When snow hits the Illinois landscape, the state transforms into a wonderland filled with fun outdoor activities and cozy cabins. Here's a guide to some of our favorite winter adventures in Illinois.
These neighboring gems sit 3 miles apart in the north-central part of the state. At Starved Rock State Park, layer up and hike 12.3 miles of trails that pass sandstone bluffs and skirt the Illinois River. To see some of the park’s 14 frozen falls, head to any of the seven overlooks: French, St. Louis, Ottawa, Kaskaskia, Wildcat, LaSalle or Tonty canyons. Some falls reach 80 feet high. (Check with the park office if you’d like to try ice climbing.) At Matthiessen State Park, rent a pair of cross-country skis (weekends only) and glide across 6 miles of trails.
Make it a weekend Kick back in Starved Rock’s 1930s lodge or one of the cabins (some feature fireplaces and allow pets). Warm up in the lodge’s indoor pool, hot tub and sauna. The rustic dining room dishes comfort food, and the Back Door Lounge serves local brews.
Take a break from urban noise at the woods’ 16 miles of looped trails. At Morton Arboretum, you can choose a short hike or an extended trek through the 1,700 acres of trees, including an evergreen forest. After at least 4 inches of snowfall, you can rent cross-country skis or snowshoes to traverse 3.5 miles of groomed trails. All other trails are available for visitors willing to blaze their own path on skis.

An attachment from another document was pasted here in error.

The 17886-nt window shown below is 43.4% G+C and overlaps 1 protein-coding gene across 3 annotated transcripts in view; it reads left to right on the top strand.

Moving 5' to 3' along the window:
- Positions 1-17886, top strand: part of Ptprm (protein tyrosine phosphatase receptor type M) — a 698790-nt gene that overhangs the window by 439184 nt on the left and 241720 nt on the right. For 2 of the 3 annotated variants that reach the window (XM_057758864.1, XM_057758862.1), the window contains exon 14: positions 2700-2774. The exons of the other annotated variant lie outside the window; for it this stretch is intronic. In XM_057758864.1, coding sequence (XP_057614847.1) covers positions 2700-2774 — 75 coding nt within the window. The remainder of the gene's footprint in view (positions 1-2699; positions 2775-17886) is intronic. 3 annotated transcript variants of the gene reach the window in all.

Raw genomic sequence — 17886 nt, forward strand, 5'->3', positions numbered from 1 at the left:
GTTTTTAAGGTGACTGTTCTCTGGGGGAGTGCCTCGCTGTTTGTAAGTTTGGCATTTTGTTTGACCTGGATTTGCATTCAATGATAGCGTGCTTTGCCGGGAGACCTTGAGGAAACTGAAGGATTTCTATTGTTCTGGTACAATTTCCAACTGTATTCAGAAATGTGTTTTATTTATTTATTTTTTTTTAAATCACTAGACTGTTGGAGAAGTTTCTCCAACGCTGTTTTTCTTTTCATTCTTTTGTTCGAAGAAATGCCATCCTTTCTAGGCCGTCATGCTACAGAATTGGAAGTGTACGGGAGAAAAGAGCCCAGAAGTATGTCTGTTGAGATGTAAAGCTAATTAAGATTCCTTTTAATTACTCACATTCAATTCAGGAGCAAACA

The arboretum features events nearly every day. Kids paint snow and build forts in the Children’s Garden, then go on a hunt for gnomes. Adults enjoy sampling treats during February’s Chocolate Weekend.
The northwest region’s diverse terrain makes it a perfect winter playground. Rent cross-country skis in town and head out on the beginner-friendly Galena River Trail. For an overnight, the Inn at Irish Hollow offers on-site trails and gear. Once you’ve perfected the kick and glide, visit Eagle Ridge Nordic Center, which features 7 miles of groomed trails, plus ice-skating and sledding. At nearby Chestnut Mountain, skiers and snowboarders can play on 19 runs and the Farside terrain park (rentals and lessons available).
Hike amid 12,000-year-old sandstone bluffs, then come back to relax in a lodge room or cabin. (Note: The lodge is closed from mid-December through the first weekend in February.)
See the park’s namesake 55-foot-wide cave, at times home to native peoples, explorers and pirates. Rent a cabin or home atop Pirates’ Bluff on the Ohio River.
Grab a trail map at the visitor center and explore 12 miles of trails. Reserve a room in the 1930 lodge, which features a 50-foot fireplace, or kick back in one of the park’s cabins.
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